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It may be possible to develop superconductors that operate at room temperature with further knowledge of the relationship between spin liquids and superconductivity, which would transform our daily lives.

Superconductors offer enormous technical and economic promise for applications such as high-speed hovertrains, MRI machines, efficient power lines, quantum computing, and other technologies. However, their usefulness is limited since superconductivity requires extremely low temperatures. It is highly challenging to integrate them with modern technology because of this demanding and costly requirement.

The electrical resistance of a superconductor has a specific critical temperature beyond which it drops suddenly to zero, unlike an ordinary metallic conductor, whose resistance declines gradually as temperature is reduced, even down to near absolute zero.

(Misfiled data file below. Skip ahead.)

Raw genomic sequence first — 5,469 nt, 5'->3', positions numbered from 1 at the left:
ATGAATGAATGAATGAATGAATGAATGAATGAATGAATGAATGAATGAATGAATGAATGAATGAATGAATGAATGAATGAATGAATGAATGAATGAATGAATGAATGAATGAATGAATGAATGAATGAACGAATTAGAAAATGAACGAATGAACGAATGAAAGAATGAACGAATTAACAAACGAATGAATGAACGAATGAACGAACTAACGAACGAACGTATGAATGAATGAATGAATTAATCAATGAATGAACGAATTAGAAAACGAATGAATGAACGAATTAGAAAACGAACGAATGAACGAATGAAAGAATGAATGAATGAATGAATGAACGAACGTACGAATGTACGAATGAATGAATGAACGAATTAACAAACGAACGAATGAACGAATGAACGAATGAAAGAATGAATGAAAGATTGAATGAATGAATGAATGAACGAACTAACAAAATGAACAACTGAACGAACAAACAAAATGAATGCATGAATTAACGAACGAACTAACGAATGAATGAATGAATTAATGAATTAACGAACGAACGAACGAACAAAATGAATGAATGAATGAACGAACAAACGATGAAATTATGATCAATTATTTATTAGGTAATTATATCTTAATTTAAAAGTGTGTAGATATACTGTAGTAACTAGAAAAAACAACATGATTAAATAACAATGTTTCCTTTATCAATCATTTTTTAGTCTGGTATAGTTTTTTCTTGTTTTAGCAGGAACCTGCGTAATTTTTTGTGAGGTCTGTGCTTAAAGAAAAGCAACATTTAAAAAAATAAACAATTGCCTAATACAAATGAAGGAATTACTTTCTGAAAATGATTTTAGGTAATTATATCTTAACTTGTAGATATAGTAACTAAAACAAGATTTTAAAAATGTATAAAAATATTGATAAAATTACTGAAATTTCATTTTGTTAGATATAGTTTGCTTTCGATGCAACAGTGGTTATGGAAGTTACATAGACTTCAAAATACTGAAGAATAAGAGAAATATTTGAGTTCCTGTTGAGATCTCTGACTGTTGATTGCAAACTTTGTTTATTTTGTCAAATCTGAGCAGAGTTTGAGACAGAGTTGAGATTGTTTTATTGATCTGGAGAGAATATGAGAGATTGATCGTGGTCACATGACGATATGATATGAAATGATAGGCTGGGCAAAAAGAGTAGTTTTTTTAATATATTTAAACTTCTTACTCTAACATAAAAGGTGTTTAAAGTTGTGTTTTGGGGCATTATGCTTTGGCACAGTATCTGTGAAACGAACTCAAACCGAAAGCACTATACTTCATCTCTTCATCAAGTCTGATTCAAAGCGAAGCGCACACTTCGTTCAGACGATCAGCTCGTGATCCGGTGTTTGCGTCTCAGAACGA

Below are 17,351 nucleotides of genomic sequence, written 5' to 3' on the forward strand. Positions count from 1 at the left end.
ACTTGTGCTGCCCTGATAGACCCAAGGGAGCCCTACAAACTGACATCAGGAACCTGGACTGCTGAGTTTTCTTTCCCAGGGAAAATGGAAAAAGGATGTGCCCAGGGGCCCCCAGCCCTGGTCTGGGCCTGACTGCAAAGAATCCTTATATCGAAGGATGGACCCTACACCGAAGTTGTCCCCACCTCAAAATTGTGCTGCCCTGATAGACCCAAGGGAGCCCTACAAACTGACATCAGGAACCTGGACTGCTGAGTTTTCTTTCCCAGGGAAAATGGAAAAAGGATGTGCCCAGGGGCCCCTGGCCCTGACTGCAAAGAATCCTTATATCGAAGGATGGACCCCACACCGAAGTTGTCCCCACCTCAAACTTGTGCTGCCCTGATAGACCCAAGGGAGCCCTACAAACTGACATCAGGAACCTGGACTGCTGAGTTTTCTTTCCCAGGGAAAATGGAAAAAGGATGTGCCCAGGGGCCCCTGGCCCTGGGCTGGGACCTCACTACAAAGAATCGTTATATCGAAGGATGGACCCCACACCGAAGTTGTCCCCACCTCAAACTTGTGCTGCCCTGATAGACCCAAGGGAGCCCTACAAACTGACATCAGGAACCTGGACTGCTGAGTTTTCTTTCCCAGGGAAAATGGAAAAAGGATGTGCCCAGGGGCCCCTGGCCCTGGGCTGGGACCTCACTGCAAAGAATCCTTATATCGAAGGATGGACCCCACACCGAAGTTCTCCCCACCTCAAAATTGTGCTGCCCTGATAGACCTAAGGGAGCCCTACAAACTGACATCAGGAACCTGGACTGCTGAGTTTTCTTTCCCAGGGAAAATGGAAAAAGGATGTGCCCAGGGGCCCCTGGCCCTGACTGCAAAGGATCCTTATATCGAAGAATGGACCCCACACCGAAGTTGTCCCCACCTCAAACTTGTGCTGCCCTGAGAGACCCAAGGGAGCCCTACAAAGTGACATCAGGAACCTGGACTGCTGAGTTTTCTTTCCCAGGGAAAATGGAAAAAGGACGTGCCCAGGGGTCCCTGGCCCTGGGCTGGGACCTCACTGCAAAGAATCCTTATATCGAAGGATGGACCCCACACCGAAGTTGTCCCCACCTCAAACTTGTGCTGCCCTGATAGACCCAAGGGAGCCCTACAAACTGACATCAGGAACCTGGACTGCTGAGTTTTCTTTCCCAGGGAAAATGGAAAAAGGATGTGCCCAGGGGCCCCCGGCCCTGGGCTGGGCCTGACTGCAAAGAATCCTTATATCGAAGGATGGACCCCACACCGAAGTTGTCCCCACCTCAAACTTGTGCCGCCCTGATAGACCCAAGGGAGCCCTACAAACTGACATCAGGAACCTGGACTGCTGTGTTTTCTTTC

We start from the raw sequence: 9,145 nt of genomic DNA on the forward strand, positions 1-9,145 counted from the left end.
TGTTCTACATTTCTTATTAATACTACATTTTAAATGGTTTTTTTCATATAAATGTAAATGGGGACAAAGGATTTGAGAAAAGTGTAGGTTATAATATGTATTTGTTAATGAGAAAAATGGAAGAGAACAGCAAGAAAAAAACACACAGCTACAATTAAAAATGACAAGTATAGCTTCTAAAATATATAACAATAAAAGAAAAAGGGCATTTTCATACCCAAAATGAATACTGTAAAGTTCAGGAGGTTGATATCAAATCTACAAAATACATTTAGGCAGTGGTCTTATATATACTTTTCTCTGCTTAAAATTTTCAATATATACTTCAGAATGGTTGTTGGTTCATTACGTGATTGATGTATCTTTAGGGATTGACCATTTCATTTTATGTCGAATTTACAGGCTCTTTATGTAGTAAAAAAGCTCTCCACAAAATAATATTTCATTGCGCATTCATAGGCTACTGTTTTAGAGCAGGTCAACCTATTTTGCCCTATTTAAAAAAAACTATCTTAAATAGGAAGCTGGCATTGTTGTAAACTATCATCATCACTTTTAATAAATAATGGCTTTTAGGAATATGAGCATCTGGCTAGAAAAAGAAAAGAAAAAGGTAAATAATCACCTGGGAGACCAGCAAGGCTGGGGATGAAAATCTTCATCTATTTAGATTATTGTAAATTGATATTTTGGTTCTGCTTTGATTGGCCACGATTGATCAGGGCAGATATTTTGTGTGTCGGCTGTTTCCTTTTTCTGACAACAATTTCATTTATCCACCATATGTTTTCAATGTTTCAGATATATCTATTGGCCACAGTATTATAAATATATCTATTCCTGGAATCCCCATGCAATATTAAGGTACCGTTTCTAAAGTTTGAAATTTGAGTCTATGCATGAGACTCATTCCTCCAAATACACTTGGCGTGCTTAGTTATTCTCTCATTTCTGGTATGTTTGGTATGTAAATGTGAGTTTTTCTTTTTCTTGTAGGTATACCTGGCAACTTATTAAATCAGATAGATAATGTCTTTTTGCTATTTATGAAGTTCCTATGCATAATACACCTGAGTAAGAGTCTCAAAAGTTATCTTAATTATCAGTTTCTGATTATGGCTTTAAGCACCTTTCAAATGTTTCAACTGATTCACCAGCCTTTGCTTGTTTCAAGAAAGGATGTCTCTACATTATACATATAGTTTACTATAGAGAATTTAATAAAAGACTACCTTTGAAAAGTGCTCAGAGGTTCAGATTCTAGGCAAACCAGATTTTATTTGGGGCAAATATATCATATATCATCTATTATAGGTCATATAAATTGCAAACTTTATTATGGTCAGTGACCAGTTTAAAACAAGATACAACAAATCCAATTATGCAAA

The search for superconductors that do not require such low temperatures is the primary objective of current superconductivity research. The mechanism by which these superconductors function is the biggest mystery in this field, to which no one has an answer. Understanding the process that creates superconductivity at high temperatures would allow for more practical applications.

A recent study that was conducted by scientists at Israel’s Bar-Ilan University and recently published in the journal Nature makes progress in resolving this ongoing mystery. Using a scanning SQUID (superconducting quantum interference device) magnetic microscope, the researchers photographed a phenomenon that had previously been invisible to other techniques.

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